Warrior’s Curse is the third book in the Imnada Brotherhood series. Considering that I’ve read about 90% of my favorite series out of order, I figured I could get by with this one. Normally, it seems to me, paranormal authors do a good job explaining the workings of their worlds in every book they write.
Not so with this book. From the very first page, I was confused. This isn’t to say that I didn’t piece together most of the important bits. I did, but they weren’t laid out as clearly as I would have liked or expected.
The book opens with Gray de Coursy being exiled from the five clans of Imnada shape changers, in spite of the fact that he is the heir to their throne. It seems that Grey has been cursed by a Fey-blood. Fey-bloods are the enemies of the Imnada, so having their magic running through his veins (although unwillingly) is enough to have Grey cast out.
Two years later Gray is in London, trying to figure out how to break the curse, when his childhood friend Meeryn Munro shows up. Meeryn is his grandfather’s ward, and she’s come to fetch him back to Scotland, so that he might speak to his grandfather one last time before he dies. Although Gray has his doubts about the wisdom of returning to Imnada lands, Meeryn manages to convince him. He’s also eager to see Jai Idrish, the mysterious crystal the Imnada hold sacred, which is housed at his grandfather’s residence. Gray believes it is the key to breaking the curse he and his friends Mac and David have been struggling under. Although Gray has been taking a potion to keep most of the effects of the curse at bay, he is slowly dying. If he doesn’t get to Jai Idrish soon, it’s very likely he never will.
Meeryn, naturally, is rather distressed by the news of Gray’s illness. She and Gray grew up together as best friends, and Meeryn has loved him for a long time. As the keeper of Jai Idrish, Meeryn is the only one who can access the crystal’s magic, which makes her the perfect person to help Gray. Although the more recent keepers of Jai Idrish have been unable to access its magic, the couple lives in hope that the pattern will change with Meeryn.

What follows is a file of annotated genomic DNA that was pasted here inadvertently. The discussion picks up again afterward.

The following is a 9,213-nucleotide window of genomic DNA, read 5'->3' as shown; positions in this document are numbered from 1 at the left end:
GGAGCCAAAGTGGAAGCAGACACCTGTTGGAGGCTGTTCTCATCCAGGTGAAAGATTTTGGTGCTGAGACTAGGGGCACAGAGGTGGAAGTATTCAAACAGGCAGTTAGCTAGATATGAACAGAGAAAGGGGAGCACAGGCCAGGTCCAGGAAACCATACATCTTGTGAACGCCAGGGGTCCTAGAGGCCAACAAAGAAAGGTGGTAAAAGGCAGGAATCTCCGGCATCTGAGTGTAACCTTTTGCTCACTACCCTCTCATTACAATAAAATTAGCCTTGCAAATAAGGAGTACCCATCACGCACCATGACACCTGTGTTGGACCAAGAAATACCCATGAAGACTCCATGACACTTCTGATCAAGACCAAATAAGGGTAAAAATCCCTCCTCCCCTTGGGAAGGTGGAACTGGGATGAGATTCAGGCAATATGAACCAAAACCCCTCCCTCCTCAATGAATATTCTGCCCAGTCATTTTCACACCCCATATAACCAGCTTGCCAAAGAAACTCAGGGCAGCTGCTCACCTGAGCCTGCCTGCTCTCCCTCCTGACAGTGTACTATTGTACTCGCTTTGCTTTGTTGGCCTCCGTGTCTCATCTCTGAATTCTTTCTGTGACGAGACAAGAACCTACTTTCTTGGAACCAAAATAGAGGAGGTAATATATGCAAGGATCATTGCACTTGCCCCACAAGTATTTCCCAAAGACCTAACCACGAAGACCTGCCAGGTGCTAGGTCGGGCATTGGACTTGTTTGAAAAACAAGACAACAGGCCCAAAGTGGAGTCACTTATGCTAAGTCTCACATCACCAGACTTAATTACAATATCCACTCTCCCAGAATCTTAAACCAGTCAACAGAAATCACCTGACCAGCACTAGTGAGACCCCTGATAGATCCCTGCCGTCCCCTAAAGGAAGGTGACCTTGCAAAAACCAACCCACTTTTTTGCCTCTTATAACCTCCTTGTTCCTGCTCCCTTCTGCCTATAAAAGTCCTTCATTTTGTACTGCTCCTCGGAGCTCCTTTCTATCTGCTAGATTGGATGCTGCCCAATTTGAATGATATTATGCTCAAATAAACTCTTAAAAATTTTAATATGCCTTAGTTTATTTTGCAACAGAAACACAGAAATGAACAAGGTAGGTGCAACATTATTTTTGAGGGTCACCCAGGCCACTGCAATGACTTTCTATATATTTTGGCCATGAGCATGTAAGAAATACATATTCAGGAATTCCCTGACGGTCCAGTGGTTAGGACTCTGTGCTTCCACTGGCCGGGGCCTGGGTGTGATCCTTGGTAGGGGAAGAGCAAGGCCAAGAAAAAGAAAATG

It’s difficult to explain what happens after this, because the story is so busy and full of concepts and traditions unique to the world Ms. Egan has created. It took me some time while reading it to understand what was happening between Gray, his grandfather, and Lord Dromon, who leads the Ossine. Gray’s grandfather, who is supposed to be the leader of the Imnada, is in truth simply manipulated skillfully by Lord Dromon. The Ossine are a formidable force almost like the police, as they are the further extension of the governing body generally used to uphold laws.
So Gray and Meeryn spend their time trying to outwit Lord Dromon and figure out how to use Jai Idrish to break the Fey-blood curse. Apparently at some point in the middle of all this craziness they fell in love. It’s difficult to say when it happened, really, because I felt that the time spent on their romance was insufficient.
I don’t mean that their relationship was unbelievable, or that the characters themselves seemed odd. Much to the contrary, I found their affair very realistic. As childhood friends, they already had a wealth of emotion and memories between them. It’s not so strange to think that any romance between them would go smoothly and quickly now that they’re adults.
No, my problem mostly had to do with the manner in which this change in their relationship was presented. I felt like it just appeared. They started acting like a couple at a time when I’d have thought there were still feelings to sort out. After all, it’s definitely a little weird to go from good friends to lovers. If we’d only spent a little more time in Gray and Meeryn’s heads—specifically when they were thinking about each other and not the curse—I would have been more satisfied with their romance.
In addition to that, I must say I also had some issues with the way the book ended. All the pieces were tied up—they dealt with the curse, Lord Dromon, and the fact that Gray and Merryn fell in love—yet I didn’t really understand how and why things had to happen as they did. For instance, why did they need a complex spell to undo the curse? Someone who read the previous two books might be able to answer this question, but as I’ve only read the one, I remain stumped.
Overall, although Warrior’s Curse was a good book, I have to give it a C+. I definitely liked it while I was in the middle of it, but a week later after putting it down I realized that enjoying it didn’t quite make up for the fact that it left me feeling rather confused. I think with an extra fifty pages or so, Ms. Egan could have explained things better and perhaps given Meeryn and Gray’s romance the extra time it deserved.